Man on the Moon: How a Photograph Made Anything Seem Possible by Pamela Dell, Hardcover | Barnes & Noble
Man on the Moon: How a Photograph Made Anything Seem Possible

Man on the Moon: How a Photograph Made Anything Seem Possible

by Pamela Dell
     
 

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It is a bizarrely beautiful image: A man in a spacesuit stands isolated in an alien world. His companion, the photographer, and their landing craft are reflected in his visor. This photograph, taken by Neil Armstrong of fellow astronaut Buzz Aldrin, is the most famous documentation of America’s 1969 moon landing. But to people in every country on Earth, it

Overview

It is a bizarrely beautiful image: A man in a spacesuit stands isolated in an alien world. His companion, the photographer, and their landing craft are reflected in his visor. This photograph, taken by Neil Armstrong of fellow astronaut Buzz Aldrin, is the most famous documentation of America’s 1969 moon landing. But to people in every country on Earth, it represented—and still does—so much more. The man in the photograph was hundreds of thousands of miles away from his home planet. He had conquered another world. It was, as Armstrong said, “a giant leap for mankind.” The photo of this historic event remains one of the most powerful and inspiring representations of the achievements of humankind.

Editorial Reviews

Children's Literature - Elizabeth D. Schafer
Photographs which Apollo 11 astronauts Neil Armstrong and Edwin E. "Buzz" Aldrin, Jr., took on the moon's surface in July 1969 amazed people worldwide. This "Captured History" series book focuses on the historic image Armstrong preserved of spacesuit-clad Aldrin standing on the moon, with Armstrong's reflection appearing on Aldrin's helmet visor. Readers discover how those moon pioneers shaped photographic history. The text describes cameras and film utilized on the moon, how the astronauts prepared to operate that equipment, and photographic trends occurring as a result of lunar photography. Armstrong's original photograph of Aldrin and an altered image of it are shown, explaining why that picture was edited for distribution. This book addresses conspiracy theories the moon landing was faked, examining how skeptics interpreted photographs' details. The photograph's enduring appeal is emphasized, noting popular culture appropriation of that image. Although pre-moon landing achievements by American and Soviet astronauts during the space race are noted, the text does not remark regarding use of still and video cameras on unmanned spacecraft and by astronauts on pre-moon landing missions and space photography developments afterwards. The caption for a news story about Yuri Gagarin published on a Huntsville, Alabama newspaper's front page does not indicate the significance of that community, known as Rocket City, where much of the technology to launch moon rocketry was designed and built. Included are a glossary, timeline, citations, and bibliography. Read with Edgar M. Cortright, editor, Exploring Space with a Camera (1968), and James R. Hansen's First Man: The Life of Neil A. Armstrong (2005), which incorporates Armstrong's comments into discussion of photography documenting the first manned lunar landing. Reviewer: Elizabeth D. Schafer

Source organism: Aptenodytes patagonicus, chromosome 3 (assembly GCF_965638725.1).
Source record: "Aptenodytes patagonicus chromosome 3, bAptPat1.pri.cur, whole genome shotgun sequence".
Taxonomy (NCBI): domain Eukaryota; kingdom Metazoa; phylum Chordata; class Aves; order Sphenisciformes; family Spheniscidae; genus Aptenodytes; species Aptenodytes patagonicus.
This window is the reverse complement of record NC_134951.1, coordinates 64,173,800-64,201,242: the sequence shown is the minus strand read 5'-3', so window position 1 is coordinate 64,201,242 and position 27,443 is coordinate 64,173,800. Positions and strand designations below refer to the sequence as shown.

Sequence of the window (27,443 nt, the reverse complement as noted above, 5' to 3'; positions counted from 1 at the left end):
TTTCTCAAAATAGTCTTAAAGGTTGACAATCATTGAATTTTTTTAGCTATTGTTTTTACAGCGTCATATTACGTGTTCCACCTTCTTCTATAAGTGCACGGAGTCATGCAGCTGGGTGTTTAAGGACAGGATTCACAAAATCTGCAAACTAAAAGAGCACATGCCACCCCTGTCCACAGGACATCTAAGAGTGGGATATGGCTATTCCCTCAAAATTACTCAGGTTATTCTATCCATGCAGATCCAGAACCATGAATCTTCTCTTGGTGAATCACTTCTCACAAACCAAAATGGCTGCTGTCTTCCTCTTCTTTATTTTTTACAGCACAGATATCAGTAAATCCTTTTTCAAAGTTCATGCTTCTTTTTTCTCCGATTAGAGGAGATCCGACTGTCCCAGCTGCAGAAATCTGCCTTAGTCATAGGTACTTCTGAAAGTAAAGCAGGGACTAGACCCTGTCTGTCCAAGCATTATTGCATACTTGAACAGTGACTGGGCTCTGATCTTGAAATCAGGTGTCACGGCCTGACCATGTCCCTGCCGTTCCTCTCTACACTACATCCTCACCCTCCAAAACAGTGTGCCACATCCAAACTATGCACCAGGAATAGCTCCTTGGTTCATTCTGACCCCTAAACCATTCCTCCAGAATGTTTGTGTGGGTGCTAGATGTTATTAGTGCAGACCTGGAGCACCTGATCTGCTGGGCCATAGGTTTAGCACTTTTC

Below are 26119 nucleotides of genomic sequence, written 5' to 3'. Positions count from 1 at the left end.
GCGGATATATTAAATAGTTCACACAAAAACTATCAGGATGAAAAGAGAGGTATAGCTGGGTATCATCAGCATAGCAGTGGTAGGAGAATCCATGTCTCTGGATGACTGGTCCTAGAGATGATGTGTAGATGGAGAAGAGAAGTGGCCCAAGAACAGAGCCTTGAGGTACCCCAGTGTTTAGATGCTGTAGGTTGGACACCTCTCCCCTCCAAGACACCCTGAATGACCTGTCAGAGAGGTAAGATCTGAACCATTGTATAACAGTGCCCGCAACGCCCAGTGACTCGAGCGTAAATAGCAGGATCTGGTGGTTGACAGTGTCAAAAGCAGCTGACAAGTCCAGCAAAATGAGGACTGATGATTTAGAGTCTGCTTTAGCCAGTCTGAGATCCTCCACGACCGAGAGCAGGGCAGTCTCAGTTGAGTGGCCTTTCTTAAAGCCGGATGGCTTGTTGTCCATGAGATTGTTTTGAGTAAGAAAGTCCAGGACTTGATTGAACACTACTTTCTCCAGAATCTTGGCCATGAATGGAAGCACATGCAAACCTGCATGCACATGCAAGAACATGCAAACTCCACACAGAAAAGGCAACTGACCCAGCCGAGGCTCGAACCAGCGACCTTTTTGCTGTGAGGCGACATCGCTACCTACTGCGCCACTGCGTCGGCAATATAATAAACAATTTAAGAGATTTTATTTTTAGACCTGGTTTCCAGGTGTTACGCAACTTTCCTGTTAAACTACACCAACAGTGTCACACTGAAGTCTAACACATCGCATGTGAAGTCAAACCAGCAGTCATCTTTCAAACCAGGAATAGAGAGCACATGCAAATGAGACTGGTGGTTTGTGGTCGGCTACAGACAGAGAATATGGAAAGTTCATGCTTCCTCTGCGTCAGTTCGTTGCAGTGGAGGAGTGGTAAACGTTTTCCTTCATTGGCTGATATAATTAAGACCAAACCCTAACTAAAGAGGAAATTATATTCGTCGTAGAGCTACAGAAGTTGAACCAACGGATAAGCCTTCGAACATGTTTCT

Product Details

ISBN-13:
9780756543969
Publisher:
Capstone Press
Publication date:
01/01/2011
Series:
Captured History Series
Pages:
64
Product dimensions:
9.00(w) x 10.40(h) x 0.40(d)
Lexile:
1050L (what's this?)
Age Range:
10 - 13 Years

Meet the Author


Pamela Dell began her professional career writing for adults and started writing for children about 12 years ago. Since then she has published fiction and nonfiction books, written numerous magazine articles, and created award-winning interactive multimedia.

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